Wednesday 30 March 2022


OPPOSITION leader Nelson Chamisa yesterday said winning the 2023 elections was a must for his Citizens Coalition for Change (CCC) party to preserve the late MDC founder Morgan Tsvangirai’s legacy.

Tsvangirai passed away in 2018 aged 65 after battling colon cancer.

He came close to landing the country’s presidency when he outvoted the late former resident Robert Mugabe in the first round of balloting in March 2008.

Before the second round of voting, Mugabe launched a terror campaign led by State security agents, forcing Tsvangirai to pull out of the race citing persecution of his supporters.

Some 300 MDC supporters were killed in the bloody presidential election rerun held in June that year.

Mugabe declared himself the winner, but the international community and regional peers refused to recognise his victory, leading to a power sharing agreement with Tsvangirai as Prime Minister.

Chamisa said the CCC “would complete Tsvangirai’s journey” when the country goes to the polls in 2023 where he is likely to face off with President Emmerson Mnangagwa who narrowly defeated him in the 2018 polls.

“I deeply miss my old man ‘Mdara Milo’. The Citizens won’t disappoint. We will complete the journey and deliver real change this time,” Chamisa tweeted yesterday.

His party won 19 of the 28 contested parliamentary seats against Zanu PF’s nine seats in by-elections held on Saturday.

CCC deputy spokesperson Gift Ostallos Siziba told NewsDay last night that CCC owed Tsvangirai a victory to honour him for the sacrifices he endured under Mugabe since the formation of the MDC in 1999.

Tsvangirai was beaten and arrested several times. He was also charged with treason after the State accused him of plotting to topple Mugabe.

The treason charges were later dropped.

“Tsvangirai’s last public address to Zimbabweans was that young people must take over. That the future is in the hands of the next generation, he mentored and produced the presidency we see today in Chamisa. He knew that the future was and is young,” Siziba said.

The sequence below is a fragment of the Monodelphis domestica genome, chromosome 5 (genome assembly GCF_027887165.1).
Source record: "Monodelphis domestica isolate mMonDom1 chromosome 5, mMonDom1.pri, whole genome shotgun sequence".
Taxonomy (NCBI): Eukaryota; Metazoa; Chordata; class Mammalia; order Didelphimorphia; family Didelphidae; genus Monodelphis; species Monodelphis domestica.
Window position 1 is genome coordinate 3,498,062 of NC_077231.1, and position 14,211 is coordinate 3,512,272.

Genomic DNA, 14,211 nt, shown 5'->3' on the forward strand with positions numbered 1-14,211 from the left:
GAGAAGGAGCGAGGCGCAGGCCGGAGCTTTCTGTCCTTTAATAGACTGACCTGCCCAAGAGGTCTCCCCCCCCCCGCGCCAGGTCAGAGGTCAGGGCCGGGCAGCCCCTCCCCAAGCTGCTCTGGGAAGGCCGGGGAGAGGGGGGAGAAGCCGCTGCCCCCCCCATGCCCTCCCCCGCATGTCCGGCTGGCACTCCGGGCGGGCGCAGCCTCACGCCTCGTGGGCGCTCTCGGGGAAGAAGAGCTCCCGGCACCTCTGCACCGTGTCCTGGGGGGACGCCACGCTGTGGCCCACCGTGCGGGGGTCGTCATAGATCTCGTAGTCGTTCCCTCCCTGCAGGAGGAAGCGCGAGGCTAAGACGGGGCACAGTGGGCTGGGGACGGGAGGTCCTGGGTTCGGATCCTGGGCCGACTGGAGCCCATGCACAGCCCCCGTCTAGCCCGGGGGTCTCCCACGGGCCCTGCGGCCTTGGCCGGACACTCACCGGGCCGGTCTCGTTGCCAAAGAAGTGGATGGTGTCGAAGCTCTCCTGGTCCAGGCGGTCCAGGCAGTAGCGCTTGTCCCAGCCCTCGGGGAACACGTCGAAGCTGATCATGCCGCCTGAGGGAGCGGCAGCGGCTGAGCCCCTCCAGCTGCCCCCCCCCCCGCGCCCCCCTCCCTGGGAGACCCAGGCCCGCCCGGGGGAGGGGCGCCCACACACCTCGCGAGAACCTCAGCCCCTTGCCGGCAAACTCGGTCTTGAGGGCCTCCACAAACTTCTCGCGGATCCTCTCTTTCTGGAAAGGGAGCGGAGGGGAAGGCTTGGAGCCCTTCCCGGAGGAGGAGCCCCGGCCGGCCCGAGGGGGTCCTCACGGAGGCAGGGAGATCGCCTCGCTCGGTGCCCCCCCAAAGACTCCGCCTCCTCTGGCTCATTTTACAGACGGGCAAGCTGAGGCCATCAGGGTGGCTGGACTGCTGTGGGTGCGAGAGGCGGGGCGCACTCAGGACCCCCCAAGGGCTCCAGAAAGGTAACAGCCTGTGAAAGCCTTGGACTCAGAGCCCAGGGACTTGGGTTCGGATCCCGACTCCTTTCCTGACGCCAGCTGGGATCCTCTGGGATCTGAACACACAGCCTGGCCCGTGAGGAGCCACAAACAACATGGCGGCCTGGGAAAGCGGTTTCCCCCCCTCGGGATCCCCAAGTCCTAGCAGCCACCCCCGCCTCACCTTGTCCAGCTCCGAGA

“The citizens are the source of our confidence. They are the source of any government. They have affirmed what they said in 2018 in the recent by-elections. No resistance can stop this idea of change. Change is on the horizon. The call for change has become a national chorus.

“It’s beyond CCC. It’s beyond Zanu PF. It’s about Zimbabwe. We won empathically, 19 seats out of 28. That is a landslide victory in a by-election where the voting appetite is low due to the fact that it’s not there to change a government.

“You can’t compare it with 2023 and people are ready to correct the national mistake by winning with a high margin, thus 2023 gives us that chance. No one wants to continue this lifestyle. The countryside is more conscious and organised than before. A new Zimbabwe promise must be delivered.”

Chamisa unveiled the CCC party in January after MDC T leader Douglas Mwonzora claimed the MDC Alliance name and symbols, leaving the former ICT minister with no party.

The MDC Alliance was formed by several political parties before Mwonzora wrested the name from Chamisa via the courts.

Chamisa contested the 2018 presidential election on the MDC Alliance ticket while Mwonzora’s former deputy Thokozani Khupe, used the MDC-T, once led by Tsvangirai.

The MDC-T then led by Khupe filed a court application and won the right to use the MDC Alliance name, a situation which resulted in Mwonzora becoming the party’s president following an extraordinary congress.

Chamisa’s CCC is party targeting six million votes in the next elections while its main rival, Zanu PF is targeting five million votes. Newsday


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